Lyme Disease Test
August 1, 2013
Lyme Disease Test
Lyme disease can be hard to diagnose because its symptoms are similar to those of many other illnesses. If you and your doctor think you have Lyme disease, your doctor will do a careful medical history and physical exam. Antibody tests can sometimes be used to help identify Lyme disease. Other tests may be done in certain situations.
It may take up to 2 months after becoming infected before antibodies can be detected in a blood test. Once formed, antibodies usually stay in your system for many years, even after successful treatment of the disease. Finding antibodies to the Lyme disease bacteria does not tell whether you were infected recently or sometime in the past.
There are three types of antibody tests to detect Lyme disease.
- Enzyme-linked immunosorbent assay (ELISA). This common and rapid test to identify Lyme disease antibodies is the most sensitive screening test for Lyme disease.
- Indirect fluorescent antibody (IFA). This test also screens for Lyme disease antibodies.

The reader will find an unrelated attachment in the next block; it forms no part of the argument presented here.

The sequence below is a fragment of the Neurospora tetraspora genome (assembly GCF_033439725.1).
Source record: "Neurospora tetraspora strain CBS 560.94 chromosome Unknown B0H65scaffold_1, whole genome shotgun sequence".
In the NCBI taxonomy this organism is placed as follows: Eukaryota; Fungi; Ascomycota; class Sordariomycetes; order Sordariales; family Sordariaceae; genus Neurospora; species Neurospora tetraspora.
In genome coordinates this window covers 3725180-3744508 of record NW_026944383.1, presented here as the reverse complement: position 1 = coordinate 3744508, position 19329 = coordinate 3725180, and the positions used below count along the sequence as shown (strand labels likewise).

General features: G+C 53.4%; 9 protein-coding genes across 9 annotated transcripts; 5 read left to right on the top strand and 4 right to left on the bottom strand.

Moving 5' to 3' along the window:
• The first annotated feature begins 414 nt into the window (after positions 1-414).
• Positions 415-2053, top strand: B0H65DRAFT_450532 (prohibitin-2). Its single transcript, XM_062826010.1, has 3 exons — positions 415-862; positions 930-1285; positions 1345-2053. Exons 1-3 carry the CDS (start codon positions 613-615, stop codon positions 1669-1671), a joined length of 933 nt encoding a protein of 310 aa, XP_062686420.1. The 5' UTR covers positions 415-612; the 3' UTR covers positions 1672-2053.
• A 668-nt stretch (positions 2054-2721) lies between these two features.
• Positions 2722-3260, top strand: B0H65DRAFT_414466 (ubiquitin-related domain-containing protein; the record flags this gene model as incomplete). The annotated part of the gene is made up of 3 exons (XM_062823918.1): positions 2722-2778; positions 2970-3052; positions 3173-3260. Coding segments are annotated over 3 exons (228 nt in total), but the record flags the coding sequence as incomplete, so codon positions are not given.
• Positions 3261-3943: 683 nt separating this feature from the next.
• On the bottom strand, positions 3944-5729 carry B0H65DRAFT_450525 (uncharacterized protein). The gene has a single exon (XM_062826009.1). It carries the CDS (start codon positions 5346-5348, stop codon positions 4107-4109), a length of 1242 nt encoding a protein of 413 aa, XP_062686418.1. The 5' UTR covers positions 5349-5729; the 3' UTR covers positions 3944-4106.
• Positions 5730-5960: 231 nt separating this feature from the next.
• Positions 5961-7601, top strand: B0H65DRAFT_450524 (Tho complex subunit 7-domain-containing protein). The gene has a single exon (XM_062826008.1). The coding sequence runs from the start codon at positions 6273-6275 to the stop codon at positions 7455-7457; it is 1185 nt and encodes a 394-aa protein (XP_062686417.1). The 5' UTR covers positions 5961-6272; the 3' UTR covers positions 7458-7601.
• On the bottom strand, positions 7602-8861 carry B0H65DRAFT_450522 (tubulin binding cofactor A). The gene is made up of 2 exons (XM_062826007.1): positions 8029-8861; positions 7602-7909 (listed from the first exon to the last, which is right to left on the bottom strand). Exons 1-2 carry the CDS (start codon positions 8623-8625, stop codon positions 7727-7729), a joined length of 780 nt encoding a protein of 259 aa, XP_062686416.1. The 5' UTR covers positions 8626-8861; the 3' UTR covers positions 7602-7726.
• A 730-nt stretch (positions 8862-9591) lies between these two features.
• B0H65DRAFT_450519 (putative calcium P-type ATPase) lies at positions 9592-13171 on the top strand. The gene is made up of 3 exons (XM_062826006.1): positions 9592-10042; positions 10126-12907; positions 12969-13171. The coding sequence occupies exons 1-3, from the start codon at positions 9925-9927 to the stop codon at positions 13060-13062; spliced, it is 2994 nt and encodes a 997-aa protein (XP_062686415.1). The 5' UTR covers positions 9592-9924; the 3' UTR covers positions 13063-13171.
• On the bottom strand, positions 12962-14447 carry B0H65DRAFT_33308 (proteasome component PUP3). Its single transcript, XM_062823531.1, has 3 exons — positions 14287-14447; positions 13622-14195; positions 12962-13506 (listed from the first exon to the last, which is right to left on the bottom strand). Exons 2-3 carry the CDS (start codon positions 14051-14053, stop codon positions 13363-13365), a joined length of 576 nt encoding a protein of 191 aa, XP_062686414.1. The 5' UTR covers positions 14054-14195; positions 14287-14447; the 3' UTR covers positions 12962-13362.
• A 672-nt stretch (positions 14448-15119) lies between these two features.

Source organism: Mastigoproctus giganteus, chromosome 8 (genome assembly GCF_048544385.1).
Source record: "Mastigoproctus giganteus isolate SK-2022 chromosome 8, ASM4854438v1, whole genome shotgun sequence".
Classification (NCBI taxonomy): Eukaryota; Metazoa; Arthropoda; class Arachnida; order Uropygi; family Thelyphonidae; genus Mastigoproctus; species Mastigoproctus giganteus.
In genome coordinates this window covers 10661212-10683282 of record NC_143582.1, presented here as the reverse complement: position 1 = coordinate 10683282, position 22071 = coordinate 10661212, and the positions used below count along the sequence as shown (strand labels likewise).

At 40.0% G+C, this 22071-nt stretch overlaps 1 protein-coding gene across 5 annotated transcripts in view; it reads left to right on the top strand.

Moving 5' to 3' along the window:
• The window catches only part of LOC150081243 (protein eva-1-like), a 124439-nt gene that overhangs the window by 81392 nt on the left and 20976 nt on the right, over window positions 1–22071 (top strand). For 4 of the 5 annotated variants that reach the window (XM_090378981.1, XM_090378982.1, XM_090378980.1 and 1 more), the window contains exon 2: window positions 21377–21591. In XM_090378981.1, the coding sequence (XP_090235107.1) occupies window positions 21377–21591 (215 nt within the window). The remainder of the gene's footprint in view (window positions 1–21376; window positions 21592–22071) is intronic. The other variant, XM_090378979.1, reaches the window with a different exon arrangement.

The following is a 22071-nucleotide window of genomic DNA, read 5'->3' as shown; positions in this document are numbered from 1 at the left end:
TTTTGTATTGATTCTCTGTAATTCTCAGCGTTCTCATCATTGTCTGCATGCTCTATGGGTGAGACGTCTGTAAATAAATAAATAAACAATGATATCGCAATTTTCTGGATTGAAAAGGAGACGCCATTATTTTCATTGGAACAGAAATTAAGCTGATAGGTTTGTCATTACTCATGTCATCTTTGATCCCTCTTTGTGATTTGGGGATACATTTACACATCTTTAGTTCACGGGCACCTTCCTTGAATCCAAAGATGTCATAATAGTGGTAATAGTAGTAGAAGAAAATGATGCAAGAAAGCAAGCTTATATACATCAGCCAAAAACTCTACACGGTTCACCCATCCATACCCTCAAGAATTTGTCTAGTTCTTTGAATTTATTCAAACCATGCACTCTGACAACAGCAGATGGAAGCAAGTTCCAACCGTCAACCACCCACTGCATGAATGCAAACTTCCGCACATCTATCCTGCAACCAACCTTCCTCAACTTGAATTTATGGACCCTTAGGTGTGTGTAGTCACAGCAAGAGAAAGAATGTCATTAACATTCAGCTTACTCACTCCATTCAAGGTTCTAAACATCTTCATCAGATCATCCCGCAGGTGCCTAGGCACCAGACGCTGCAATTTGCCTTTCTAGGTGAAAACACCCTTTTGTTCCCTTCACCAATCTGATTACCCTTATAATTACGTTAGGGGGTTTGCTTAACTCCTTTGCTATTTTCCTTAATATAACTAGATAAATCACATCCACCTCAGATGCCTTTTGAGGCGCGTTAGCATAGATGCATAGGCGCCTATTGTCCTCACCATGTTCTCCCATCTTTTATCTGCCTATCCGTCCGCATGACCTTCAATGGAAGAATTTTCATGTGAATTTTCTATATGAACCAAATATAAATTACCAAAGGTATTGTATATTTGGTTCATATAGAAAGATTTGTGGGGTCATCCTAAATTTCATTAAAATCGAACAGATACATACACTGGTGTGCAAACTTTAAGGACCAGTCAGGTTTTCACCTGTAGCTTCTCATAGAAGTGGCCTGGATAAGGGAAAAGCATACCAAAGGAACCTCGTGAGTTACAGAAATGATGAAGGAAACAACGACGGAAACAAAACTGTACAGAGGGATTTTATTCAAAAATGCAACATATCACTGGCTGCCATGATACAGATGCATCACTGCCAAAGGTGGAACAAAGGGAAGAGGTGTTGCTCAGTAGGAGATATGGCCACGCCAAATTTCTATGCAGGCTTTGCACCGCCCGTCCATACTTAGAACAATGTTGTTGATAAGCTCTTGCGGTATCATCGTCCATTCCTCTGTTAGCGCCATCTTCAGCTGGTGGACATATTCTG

- Western blot test. This test also identifies Lyme disease antibodies and can confirm the results of an ELISA or IFA test. It is most often done to detect a chronic Lyme disease infection.
Antibody testing should be done in a two-step process, using either the ELISA or IFA followed by the Western blot test. ELISA is considered a more reliable and accurate test than IFA, but IFA may be used if ELISA is not available. The Western blot test (which is a more specific test) should be done in all people who have tested positive or borderline positive (equivocal) in an ELISA or IFA test.
- Polymerase chain reaction (PCR) test. Polymerase chain reaction (PCR) testing detects the genetic material (DNA) of the Lyme disease bacteria. PCR testing may be used to identify a current (active) infection if you have symptoms of Lyme disease that have not gotten better with antibiotic treatment. PCR testing is not done as often as antibody testing because it requires technical skill and expensive equipment. Also, standards have not yet been developed for PCR testing and there is a risk of false-positive test results.
- Skin culture. A skin culture checks a tissue sample for the bacteria that causes Lyme disease. It may take several weeks for test results to come back. For this reason, antibody testing is done more often than a tissue culture....